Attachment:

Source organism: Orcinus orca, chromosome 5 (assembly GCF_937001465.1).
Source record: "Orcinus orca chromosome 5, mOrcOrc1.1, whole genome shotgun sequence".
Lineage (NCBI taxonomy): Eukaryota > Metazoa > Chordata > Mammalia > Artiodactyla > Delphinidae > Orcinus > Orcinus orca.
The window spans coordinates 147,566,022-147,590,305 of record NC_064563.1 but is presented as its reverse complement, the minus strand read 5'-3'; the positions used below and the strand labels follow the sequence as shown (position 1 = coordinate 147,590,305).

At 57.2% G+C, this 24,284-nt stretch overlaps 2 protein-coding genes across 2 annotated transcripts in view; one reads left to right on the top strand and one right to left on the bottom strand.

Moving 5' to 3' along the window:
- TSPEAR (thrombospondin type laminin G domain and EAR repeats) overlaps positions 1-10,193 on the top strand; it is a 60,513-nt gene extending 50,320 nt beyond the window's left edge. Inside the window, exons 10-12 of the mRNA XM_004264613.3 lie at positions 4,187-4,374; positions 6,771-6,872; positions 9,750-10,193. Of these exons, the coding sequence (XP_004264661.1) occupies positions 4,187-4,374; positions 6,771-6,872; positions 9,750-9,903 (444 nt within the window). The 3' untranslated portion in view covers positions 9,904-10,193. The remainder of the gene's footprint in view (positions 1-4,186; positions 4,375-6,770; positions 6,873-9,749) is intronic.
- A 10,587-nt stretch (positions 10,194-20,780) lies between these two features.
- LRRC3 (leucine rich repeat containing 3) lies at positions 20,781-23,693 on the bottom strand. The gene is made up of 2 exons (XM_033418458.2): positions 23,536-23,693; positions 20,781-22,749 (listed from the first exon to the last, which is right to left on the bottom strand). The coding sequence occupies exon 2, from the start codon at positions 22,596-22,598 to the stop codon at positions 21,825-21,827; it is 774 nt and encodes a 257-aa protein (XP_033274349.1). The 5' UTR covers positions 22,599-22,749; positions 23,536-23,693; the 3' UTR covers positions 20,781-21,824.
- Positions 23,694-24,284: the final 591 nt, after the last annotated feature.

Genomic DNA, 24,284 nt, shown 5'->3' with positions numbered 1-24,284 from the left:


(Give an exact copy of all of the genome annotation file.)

Source organism: Orcinus orca, chromosome 5 (assembly GCF_937001465.1).
Source record: "Orcinus orca chromosome 5, mOrcOrc1.1, whole genome shotgun sequence".
Lineage (NCBI taxonomy): Eukaryota > Metazoa > Chordata > Mammalia > Artiodactyla > Delphinidae > Orcinus > Orcinus orca.
The window spans coordinates 147,566,022-147,590,305 of record NC_064563.1 but is presented as its reverse complement, the minus strand read 5'-3'; the positions used below and the strand labels follow the sequence as shown (position 1 = coordinate 147,590,305).

At 57.2% G+C, this 24,284-nt stretch overlaps 2 protein-coding genes across 2 annotated transcripts in view; one reads left to right on the top strand and one right to left on the bottom strand.

Moving 5' to 3' along the window:
- TSPEAR (thrombospondin type laminin G domain and EAR repeats) overlaps positions 1-10,193 on the top strand; it is a 60,513-nt gene extending 50,320 nt beyond the window's left edge. Inside the window, exons 10-12 of the mRNA XM_004264613.3 lie at positions 4,187-4,374; positions 6,771-6,872; positions 9,750-10,193. Of these exons, the coding sequence (XP_004264661.1) occupies positions 4,187-4,374; positions 6,771-6,872; positions 9,750-9,903 (444 nt within the window). The 3' untranslated portion in view covers positions 9,904-10,193. The remainder of the gene's footprint in view (positions 1-4,186; positions 4,375-6,770; positions 6,873-9,749) is intronic.
- A 10,587-nt stretch (positions 10,194-20,780) lies between these two features.
- LRRC3 (leucine rich repeat containing 3) lies at positions 20,781-23,693 on the bottom strand. The gene is made up of 2 exons (XM_033418458.2): positions 23,536-23,693; positions 20,781-22,749 (listed from the first exon to the last, which is right to left on the bottom strand). The coding sequence occupies exon 2, from the start codon at positions 22,596-22,598 to the stop codon at positions 21,825-21,827; it is 774 nt and encodes a 257-aa protein (XP_033274349.1). The 5' UTR covers positions 22,599-22,749; positions 23,536-23,693; the 3' UTR covers positions 20,781-21,824.
- Positions 23,694-24,284: the final 591 nt, after the last annotated feature.

Genomic DNA, 24,284 nt, shown 5'->3' with positions numbered 1-24,284 from the left: